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Salt 'killing' park, golf course turf

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Posted: Wednesday, June 26, 2013 1:00 am

Water containing high sodium levels delivered to most parks and local golf courses threatens their existence.

SunRidge Canyon Golf Club manager Jeff Lessig commented on the dire situation of reclaimed wastewater, known as effluent, on golf courses and town parks at a recent meeting of the Fountain Hills/Fort McDowell Visitors Bureau.

Effluent is used to irrigate grass at SunRidge Canyon Golf Club, Eagle Mountain Golf Club and FireRock Country Club, as well as Fountain Park, Golden Eagle Park and Desert Vista Park.

Even though the reclaimed wastewater is treated and delivered by the Sanitary District, the main “culprit” in causing high sodium levels is residential water softeners that use salt.

Lessig wants to launch a public awareness campaign to convince residents to switch from using salt to potassium in their home water softeners.

Effluent water is dangerously high in sodium chloride (salt), explained Lessig. Eighty parts per million is considered to be a healthy standard.

Recent laboratory tests measured 260 parts per million, 325 percent higher than the healthy standard, he said.

“We don’t have healthy golf courses right now” because of the salt content in the water, said Lessig.

Profitability of the golf courses affects the town because of the significant revenue they generate through property taxes, sales tax, tourism and employment, said Lessig.

“Golf courses also have an enormously positive impact on real estate values and the entire brand and image of the community,” he said.

“Collectively, the golf industry is one of, if not the largest, economic engines in the Town of Fountain Hills.”

Golf courses suffered enormously during the recent economic downturn. Local courses compete with other clubs that don’t apply treated wastewater.

“Healthy turf grass is a must for golf course operators competing for market share in a crowded and ultra-competitive tourism environment,” said Lessig.

Studies of golf consumer habits consistently show that course condition is the number one reason cited by golfers when making their decision on where to play, he added.

Cost issue

Applying potable water is financially prohibitive, said Lessig. SunRidge Canyon pays between $300,000 and $400,000 for reclaimed water. He estimated the expense to use potable water would be three times greater.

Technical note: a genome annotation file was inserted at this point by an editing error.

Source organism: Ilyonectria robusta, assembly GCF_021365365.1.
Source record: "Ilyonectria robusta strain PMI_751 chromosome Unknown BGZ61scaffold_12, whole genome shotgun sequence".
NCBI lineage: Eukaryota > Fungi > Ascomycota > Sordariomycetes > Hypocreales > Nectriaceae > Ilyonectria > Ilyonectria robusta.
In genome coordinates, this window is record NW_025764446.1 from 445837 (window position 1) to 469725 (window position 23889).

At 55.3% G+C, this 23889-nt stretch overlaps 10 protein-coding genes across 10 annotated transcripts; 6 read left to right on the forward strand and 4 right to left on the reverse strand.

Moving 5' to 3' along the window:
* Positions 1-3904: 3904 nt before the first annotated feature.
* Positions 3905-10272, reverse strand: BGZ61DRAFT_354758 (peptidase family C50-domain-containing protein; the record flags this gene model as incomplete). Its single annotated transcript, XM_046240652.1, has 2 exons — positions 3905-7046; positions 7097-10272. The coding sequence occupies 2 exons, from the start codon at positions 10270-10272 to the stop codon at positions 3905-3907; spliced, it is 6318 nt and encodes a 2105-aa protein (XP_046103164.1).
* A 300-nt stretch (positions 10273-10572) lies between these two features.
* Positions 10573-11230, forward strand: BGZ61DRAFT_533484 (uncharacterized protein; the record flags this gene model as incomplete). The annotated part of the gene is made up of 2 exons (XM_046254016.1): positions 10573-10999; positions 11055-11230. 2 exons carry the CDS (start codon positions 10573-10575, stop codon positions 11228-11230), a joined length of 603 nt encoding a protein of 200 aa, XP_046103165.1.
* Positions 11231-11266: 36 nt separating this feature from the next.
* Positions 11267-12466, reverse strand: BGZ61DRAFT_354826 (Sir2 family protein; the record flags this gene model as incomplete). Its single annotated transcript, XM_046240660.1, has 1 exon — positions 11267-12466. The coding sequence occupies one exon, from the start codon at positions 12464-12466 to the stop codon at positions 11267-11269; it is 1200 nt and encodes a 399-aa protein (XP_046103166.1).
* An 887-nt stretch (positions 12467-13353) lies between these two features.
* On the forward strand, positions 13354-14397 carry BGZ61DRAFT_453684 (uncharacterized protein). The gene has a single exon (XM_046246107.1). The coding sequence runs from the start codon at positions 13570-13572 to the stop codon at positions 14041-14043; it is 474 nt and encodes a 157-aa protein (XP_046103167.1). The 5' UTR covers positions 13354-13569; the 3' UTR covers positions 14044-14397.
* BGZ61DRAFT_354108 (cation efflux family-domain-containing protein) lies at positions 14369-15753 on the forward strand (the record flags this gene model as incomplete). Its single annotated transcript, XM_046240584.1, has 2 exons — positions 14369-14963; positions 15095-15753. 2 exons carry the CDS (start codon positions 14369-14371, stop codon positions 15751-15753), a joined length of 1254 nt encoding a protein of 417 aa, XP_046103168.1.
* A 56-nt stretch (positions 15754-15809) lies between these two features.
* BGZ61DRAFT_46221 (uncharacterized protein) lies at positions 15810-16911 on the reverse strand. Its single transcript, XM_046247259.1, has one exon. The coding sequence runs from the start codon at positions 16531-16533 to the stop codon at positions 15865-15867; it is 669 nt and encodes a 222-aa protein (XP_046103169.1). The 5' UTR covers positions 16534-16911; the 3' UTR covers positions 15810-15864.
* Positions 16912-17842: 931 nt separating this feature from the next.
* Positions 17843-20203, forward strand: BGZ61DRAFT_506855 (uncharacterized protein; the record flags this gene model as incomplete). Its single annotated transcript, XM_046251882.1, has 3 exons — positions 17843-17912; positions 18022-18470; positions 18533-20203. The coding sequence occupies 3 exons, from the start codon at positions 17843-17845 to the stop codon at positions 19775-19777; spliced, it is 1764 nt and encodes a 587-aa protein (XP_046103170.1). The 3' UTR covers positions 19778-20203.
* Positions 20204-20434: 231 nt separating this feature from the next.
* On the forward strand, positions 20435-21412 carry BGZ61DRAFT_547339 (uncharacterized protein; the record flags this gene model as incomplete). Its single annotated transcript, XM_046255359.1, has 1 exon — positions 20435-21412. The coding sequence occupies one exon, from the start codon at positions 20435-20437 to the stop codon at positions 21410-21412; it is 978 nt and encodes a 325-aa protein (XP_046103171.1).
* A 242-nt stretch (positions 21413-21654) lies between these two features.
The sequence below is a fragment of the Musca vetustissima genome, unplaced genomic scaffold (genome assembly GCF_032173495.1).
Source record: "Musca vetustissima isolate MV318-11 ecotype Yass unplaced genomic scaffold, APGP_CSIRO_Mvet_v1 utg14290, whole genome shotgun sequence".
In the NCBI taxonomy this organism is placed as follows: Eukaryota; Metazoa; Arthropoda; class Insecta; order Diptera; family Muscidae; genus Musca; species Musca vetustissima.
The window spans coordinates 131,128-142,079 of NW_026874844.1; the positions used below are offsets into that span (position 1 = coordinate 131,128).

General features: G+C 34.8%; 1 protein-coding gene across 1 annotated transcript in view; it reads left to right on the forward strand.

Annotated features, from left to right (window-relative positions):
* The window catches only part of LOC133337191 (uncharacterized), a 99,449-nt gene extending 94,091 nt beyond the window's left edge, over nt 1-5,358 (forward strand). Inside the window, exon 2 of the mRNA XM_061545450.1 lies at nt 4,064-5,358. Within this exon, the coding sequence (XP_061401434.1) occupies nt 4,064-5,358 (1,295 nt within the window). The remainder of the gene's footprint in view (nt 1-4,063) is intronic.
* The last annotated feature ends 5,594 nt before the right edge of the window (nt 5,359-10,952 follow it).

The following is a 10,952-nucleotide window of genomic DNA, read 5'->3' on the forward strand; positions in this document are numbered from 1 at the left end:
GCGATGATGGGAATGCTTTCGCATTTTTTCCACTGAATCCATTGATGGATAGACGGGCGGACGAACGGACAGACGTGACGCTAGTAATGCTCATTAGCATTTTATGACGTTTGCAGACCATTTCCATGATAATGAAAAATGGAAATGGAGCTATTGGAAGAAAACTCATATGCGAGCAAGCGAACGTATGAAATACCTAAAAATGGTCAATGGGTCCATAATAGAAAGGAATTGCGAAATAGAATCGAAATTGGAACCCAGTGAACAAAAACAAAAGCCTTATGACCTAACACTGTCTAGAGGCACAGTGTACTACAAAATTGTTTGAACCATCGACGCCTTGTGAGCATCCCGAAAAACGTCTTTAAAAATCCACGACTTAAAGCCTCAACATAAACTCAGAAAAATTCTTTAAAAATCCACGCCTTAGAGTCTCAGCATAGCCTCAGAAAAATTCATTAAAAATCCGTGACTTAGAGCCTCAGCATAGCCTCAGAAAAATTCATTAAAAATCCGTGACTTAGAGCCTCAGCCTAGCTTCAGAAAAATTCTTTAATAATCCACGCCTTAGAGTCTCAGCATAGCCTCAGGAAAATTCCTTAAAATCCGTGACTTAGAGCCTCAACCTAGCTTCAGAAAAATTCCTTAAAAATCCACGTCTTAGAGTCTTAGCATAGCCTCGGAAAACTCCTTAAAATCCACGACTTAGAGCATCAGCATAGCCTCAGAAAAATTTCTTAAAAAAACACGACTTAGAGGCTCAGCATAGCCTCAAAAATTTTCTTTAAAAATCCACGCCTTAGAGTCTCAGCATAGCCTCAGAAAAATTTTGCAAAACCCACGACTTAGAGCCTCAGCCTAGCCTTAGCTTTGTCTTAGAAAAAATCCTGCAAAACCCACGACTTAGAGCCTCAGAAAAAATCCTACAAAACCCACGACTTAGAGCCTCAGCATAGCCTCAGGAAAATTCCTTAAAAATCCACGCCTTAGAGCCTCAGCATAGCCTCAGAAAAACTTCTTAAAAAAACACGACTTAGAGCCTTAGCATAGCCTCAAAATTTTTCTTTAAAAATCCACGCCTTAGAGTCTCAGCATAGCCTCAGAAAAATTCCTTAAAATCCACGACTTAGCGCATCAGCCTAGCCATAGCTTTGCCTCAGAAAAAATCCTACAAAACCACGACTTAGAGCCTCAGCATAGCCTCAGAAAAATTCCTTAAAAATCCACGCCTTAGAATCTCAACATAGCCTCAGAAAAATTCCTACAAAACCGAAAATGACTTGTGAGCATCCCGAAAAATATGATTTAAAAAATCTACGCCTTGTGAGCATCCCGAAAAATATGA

“We can’t afford $1 million. We would go out of business.”

“If we can’t grow a reasonable strand of grass, we’ll lose market share,” said Lessig, which could precipitate golf courses going out of business. “Indirectly, it affects everybody in this town.”

Officials with the Sanitary District use a similar argument that they cannot handle the extraordinary expensive cost of desalination.

“So, the solution is to keep the salt out of the system initially,” said Lessig.

He asked the advisory committee to support a voluntary community-wide program to remove salt from the effluent water for “the health of the community and the good of the environment.”

The committee took no action during its meeting.

Homeowners and businesses using water softeners have the choice of converting from a sodium to potassium water softening agent. Potassium chloride does not pose negative consequences for turf grass or human consumption, said Lessig.

Although readily available, Lessig said a 40-pound bag of potassium chloride costs about $20 compared to a similar size bag of sodium chloride selling for $5.

“Price is an issue, but I would like to think you could support a community effort to convince people to voluntarily use potassium chloride in their water softeners.”

He mentioned that Rio Verde Community Association adopted a voluntary campaign to “Boot the Salt” a few years ago.

Residents signed an honor roll to use potassium pellets instead of salt for their water-softener systems.

Mayor Linda Kavanagh said Scottsdale operates a reverse osmosis system that removes the salt.

“I think the Sanitary District needs to upgrade their technology,” she said. “If there is something the town needs, you can’t sit back and say that’s too expensive. You have to do it.”

Former Mayor Jerry Miles asked Lessig how the sodium chloride issue affects him as a non-golfer.

“I think you do it because it is the right thing to do,” responded Lessig.

Kavanagh suggested that he contact the town’s Greening Committee to adopt a public awareness campaign for potassium chloride pellets.

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